Mary reported recent depressive episodes, gum issues, and arthritic problems. The depression is usually about little slights that lead to hurt feelings. It seems that the patient’s mother had never liked her. In fact, she had spent 2 years of early life away from home. On observing, I detected some jealousy in Mary’s description of situations that might lead to hurt feelings: “The hurt emotion leads to ruminating; it’s like a broken record. The depression itself feels like a heaviness.”
I then went through the ropes and performed a homeopathic systems review (energy, thermals, sleep, etc). Again, I came to the question about menses: “no problem” was the answer. The bulldozer inside me was not happy, and I inquired further: “In spite of its being no problem, what was especially characteristic of its behavior?” (I like using the word “behavior.” It presupposes that the problem has a life of its own and asks for a description of the characteristic of that life.)
Then, it finally happened with Mary’s answer: “Well my premenstrual symptoms were just awful but no worse than anyone else’s. Anyway, as soon as my period began, it all went away.” Well, just sit me in the corner with a neon dunce cap on! The rubric for this is found in Generals; Menses amel. I think one remedy suddenly stands out. If we limit our chart to remedies in this last rubric, the graph now looks like this:
Notice how well the first symptoms coincide with Lachesis, as well as the last mental symptoms. Now, we have a remedy with some force behind its picture! I prescribed 1 dose of Lachesis 200 (3 pellets dry on the tongue).
What about the “counter case,” the argument against the choice of remedy? Well, we have no aggravation from the heat of the sun, constriction of clothing, or going to sleep, although there is some sluggishness in the morning and no great loquacity.
At the follow-up visit 5 weeks later, Mary reported that she is doing well and is going strong after that single dose: “Within 24 hours, the heaviness, that horrible feeling, went away and has really not returned. I am lighter and less vulnerable to being hurt. My libido has improved. I’ve decided not to do things I do not want to do.” Finally, I have a decisive beginning to the case.
It is interesting how the absence of one crucial symptom skews the analysis of a case toward confusion. Herein, the symptom was a menstrual one, yet our patient was well past this and into menopause. However, without this highly identifying syndrome from the distant past, I would have been lost (not an unfamiliar state).
In this instance, the initial case had no completeness until a remedy image could be seen. The fault was mine for not more vigorously investigating a realm of case taking because the patient dismissed it.
It is fascinating that from the patient’s perspective the “heaviness” lifted. Hahnemann in the Organon tells us that disease is originally an unpleasant sensation for the vital force and that the remedy cures by removing it. This could be an example of that.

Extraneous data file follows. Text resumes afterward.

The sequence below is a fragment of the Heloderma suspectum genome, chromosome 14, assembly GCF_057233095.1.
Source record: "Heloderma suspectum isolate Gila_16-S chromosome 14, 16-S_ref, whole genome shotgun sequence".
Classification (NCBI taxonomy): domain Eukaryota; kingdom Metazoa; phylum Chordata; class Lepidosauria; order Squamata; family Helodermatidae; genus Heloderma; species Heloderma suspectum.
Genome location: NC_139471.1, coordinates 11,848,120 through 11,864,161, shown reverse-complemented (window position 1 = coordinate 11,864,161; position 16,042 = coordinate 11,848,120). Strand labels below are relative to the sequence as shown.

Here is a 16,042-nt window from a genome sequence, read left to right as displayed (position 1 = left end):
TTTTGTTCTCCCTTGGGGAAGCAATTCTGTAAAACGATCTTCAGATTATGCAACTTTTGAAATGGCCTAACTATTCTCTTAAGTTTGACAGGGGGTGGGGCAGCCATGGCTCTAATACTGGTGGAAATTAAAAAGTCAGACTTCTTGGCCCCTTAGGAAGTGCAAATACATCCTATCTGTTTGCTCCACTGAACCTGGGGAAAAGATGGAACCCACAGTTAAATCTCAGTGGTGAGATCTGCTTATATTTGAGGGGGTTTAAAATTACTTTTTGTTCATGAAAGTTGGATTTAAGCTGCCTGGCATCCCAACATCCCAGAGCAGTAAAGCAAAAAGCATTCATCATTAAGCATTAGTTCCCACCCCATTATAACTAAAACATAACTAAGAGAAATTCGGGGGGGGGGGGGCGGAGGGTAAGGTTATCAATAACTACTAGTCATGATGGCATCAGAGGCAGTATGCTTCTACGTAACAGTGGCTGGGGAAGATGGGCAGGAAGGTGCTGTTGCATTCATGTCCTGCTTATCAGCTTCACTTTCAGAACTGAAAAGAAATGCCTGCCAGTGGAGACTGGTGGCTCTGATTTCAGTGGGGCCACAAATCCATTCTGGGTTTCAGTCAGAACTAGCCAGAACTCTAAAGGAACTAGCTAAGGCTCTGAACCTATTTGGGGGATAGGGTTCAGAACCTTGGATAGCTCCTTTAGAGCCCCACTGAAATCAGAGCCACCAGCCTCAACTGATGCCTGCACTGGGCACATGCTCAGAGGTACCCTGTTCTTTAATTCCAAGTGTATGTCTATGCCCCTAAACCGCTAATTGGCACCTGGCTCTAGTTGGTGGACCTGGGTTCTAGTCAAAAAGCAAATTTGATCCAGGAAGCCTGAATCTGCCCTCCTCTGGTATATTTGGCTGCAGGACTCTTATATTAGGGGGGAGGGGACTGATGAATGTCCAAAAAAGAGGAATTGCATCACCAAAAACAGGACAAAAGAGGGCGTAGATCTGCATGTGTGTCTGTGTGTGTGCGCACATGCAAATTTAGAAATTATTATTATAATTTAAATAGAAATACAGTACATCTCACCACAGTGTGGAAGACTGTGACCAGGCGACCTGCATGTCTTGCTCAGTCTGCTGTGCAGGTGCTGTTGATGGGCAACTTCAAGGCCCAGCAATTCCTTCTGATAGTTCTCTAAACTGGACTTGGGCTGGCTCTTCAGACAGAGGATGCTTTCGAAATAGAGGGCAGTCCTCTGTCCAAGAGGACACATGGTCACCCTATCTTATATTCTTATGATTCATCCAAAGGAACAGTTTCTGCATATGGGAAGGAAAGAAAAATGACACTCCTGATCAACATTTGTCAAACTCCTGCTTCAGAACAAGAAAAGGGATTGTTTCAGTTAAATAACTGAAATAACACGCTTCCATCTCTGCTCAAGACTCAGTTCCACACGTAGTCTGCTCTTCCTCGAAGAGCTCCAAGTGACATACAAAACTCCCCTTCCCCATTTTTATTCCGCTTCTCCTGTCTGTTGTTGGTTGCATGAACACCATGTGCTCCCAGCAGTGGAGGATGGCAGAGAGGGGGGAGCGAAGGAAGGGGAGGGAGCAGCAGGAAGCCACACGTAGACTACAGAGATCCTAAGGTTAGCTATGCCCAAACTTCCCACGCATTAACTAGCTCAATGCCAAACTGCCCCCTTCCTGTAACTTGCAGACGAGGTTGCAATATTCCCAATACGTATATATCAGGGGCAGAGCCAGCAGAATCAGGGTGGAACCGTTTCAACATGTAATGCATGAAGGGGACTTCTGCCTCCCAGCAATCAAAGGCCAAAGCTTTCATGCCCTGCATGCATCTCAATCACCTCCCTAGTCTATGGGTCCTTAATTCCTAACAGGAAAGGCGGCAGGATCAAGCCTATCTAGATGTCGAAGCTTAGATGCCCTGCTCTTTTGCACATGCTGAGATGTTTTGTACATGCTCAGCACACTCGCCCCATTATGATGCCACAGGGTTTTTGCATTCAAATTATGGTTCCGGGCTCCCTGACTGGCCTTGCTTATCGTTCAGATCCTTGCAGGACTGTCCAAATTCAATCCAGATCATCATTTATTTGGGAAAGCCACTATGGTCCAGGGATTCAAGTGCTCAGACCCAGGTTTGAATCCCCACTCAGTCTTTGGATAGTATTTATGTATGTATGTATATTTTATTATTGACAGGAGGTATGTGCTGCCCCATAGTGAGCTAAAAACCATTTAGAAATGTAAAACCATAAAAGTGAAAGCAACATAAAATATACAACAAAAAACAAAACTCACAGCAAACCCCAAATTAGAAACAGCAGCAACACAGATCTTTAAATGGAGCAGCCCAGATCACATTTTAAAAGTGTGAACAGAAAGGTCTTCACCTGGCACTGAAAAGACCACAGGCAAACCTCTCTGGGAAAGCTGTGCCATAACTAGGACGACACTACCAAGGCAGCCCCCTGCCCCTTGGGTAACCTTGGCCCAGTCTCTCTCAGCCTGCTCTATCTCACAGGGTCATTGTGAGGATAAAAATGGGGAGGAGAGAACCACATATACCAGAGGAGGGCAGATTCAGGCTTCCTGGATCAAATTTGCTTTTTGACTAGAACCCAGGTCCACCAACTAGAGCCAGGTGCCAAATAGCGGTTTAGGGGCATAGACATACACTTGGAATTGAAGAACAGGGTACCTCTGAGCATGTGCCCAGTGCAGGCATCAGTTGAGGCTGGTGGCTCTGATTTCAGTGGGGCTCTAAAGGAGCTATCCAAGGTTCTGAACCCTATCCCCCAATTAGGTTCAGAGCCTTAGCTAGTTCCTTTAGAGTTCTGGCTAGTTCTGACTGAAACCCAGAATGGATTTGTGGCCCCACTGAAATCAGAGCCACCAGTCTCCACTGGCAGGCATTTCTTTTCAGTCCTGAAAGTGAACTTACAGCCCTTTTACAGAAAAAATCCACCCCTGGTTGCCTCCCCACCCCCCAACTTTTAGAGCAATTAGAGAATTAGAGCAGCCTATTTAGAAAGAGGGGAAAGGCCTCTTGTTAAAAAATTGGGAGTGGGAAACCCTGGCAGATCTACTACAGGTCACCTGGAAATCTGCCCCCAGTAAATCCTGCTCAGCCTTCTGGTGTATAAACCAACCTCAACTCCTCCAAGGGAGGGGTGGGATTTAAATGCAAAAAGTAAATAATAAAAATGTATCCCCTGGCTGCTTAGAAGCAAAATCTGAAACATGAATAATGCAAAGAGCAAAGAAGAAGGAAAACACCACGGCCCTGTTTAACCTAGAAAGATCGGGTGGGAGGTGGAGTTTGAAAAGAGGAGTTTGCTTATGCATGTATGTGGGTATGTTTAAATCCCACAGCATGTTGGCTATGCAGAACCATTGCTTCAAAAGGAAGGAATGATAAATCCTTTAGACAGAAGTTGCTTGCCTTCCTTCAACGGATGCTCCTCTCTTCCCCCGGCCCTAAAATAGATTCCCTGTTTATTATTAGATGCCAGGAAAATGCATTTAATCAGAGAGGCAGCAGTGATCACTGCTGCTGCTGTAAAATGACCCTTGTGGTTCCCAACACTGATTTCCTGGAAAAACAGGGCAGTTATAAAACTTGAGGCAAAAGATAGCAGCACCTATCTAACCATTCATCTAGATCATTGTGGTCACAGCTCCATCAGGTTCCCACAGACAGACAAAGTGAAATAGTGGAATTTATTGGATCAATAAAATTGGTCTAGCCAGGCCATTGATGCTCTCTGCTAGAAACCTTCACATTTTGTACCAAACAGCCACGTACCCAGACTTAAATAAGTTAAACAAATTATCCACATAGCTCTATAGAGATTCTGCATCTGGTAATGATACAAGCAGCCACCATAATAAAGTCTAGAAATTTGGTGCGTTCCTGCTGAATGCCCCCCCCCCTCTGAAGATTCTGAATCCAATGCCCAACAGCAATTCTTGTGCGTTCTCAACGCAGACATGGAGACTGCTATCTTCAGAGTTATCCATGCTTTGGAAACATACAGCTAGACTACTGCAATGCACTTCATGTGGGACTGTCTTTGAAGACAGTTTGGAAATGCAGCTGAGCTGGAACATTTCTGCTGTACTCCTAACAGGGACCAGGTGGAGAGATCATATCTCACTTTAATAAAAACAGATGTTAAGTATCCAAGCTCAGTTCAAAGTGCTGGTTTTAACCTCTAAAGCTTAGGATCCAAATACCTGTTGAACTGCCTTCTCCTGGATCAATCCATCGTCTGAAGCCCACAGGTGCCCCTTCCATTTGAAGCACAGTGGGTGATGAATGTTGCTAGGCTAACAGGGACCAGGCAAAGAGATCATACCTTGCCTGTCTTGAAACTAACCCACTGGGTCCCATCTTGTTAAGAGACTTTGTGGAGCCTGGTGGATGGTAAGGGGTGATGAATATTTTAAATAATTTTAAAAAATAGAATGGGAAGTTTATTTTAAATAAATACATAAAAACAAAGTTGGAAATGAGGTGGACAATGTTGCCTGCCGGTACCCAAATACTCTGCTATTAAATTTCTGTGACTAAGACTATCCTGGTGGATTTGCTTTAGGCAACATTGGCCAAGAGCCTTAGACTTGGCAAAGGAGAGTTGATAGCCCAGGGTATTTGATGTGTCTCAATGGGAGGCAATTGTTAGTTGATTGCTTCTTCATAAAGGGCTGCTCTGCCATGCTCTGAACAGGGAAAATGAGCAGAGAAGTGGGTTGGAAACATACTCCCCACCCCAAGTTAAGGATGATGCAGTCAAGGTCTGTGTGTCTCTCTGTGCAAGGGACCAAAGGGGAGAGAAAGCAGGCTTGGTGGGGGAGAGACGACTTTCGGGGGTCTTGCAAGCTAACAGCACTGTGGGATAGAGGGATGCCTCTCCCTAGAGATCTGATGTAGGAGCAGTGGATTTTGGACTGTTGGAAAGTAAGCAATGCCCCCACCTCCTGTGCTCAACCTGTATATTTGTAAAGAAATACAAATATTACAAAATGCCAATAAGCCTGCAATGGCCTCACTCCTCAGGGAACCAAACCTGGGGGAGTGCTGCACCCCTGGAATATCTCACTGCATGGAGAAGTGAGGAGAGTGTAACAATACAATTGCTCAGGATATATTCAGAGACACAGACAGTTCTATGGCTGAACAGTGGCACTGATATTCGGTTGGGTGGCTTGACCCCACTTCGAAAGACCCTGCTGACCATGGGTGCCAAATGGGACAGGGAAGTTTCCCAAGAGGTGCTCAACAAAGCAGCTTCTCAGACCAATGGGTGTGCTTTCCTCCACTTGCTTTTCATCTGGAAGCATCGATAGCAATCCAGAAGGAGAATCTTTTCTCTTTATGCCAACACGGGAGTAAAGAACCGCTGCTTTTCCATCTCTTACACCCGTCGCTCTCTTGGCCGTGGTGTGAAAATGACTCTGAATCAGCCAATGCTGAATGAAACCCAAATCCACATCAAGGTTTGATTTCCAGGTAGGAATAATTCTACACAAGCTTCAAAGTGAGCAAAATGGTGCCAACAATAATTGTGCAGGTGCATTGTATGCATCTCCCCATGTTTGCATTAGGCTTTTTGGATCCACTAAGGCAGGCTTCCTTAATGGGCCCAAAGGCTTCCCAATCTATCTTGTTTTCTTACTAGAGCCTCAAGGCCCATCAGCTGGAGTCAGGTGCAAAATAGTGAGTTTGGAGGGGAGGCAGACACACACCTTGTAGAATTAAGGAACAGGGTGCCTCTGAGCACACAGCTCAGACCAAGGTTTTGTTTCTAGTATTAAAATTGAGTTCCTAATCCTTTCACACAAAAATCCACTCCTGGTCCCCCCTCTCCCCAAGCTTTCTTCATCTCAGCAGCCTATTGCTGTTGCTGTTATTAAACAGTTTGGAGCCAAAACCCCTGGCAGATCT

Such difficulty is not rare. Case-taking skills are a constant challenge, as is the study of pure materia medica. It is unfortunate that such study is made virtually impossible at some of our colleges who claim with no foundation that their modern schools of “homeopathy” are clearly superior. Of course, all physicians have the right to explore and develop their healing abilities in their own way. However, it is the job of every school to foster excellence in the basics.
Homeopathic studies are central to our NDs developing a sense of holism. By allowing the work of some of these modern teachers to usurp the place of Hahnemann in the curriculum here in Canada, we have set back our profession by turning out for at least a decade practitioners with no literacy in this area unless they undertook to acquire it after graduation. Why?
Joseph Kellerstein, DC, ND graduated as a chiropractor in 1980 and as an ND in 1984. He graduated with a specialty in homeopathy from the Canadian Academy for Homeopathy, and subsequently lectured there for two years. He also lectured in homeopathy for several years at CCNM; for eight years at the Toronto School of Homeopathic Medicine; and for two years at the British Institute for Homeopathy. Dr. Kellerstein’s mission is the exploration of natural medicine in a holistic context, especially homeopathy and facilitating the experience of healing in clients. Dr. Kellerstein is presently teaching a post-grad course in Hahnemannian prescribing with Dr. Andre Saine. Its mission is to promote excellence in the basics of homeopathic prescribing; case taking; repertory; Organon as applied to real-life practice; and case analysis skills via modeling the masters